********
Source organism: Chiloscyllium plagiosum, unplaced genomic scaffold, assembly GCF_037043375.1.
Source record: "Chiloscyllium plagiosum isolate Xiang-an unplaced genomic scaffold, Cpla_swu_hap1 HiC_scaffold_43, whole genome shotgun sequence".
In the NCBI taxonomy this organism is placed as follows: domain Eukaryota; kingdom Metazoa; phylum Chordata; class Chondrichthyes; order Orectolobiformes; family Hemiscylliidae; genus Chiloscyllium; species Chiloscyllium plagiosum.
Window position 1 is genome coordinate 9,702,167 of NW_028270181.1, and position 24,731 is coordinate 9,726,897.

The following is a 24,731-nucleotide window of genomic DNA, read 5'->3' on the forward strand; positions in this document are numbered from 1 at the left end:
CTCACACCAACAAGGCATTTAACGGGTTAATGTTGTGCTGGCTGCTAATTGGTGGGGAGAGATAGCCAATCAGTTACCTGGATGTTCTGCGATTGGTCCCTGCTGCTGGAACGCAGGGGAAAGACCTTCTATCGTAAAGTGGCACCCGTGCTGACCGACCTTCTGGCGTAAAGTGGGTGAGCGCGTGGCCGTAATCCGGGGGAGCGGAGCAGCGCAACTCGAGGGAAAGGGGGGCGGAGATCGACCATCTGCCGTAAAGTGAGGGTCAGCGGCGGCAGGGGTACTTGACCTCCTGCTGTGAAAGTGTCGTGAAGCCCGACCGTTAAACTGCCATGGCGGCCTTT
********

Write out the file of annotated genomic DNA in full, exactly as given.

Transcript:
Source organism: Chiloscyllium plagiosum, unplaced genomic scaffold, assembly GCF_037043375.1.
Source record: "Chiloscyllium plagiosum isolate Xiang-an unplaced genomic scaffold, Cpla_swu_hap1 HiC_scaffold_43, whole genome shotgun sequence".
In the NCBI taxonomy this organism is placed as follows: domain Eukaryota; kingdom Metazoa; phylum Chordata; class Chondrichthyes; order Orectolobiformes; family Hemiscylliidae; genus Chiloscyllium; species Chiloscyllium plagiosum.
Window position 1 is genome coordinate 9,702,167 of NW_028270181.1, and position 24,731 is coordinate 9,726,897.

The following is a 24,731-nucleotide window of genomic DNA, read 5'->3' on the forward strand; positions in this document are numbered from 1 at the left end:
CTCACACCAACAAGGCATTTAACGGGTTAATGTTGTGCTGGCTGCTAATTGGTGGGGAGAGATAGCCAATCAGTTACCTGGATGTTCTGCGATTGGTCCCTGCTGCTGGAACGCAGGGGAAAGACCTTCTATCGTAAAGTGGCACCCGTGCTGACCGACCTTCTGGCGTAAAGTGGGTGAGCGCGTGGCCGTAATCCGGGGGAGCGGAGCAGCGCAACTCGAGGGAAAGGGGGGCGGAGATCGACCATCTGCCGTAAAGTGAGGGTCAGCGGCGGCAGGGGTACTTGACCTCCTGCTGTGAAAGTGTCGTGAAGCCCGACCGTTAAACTGCCATGGCGGCCTTT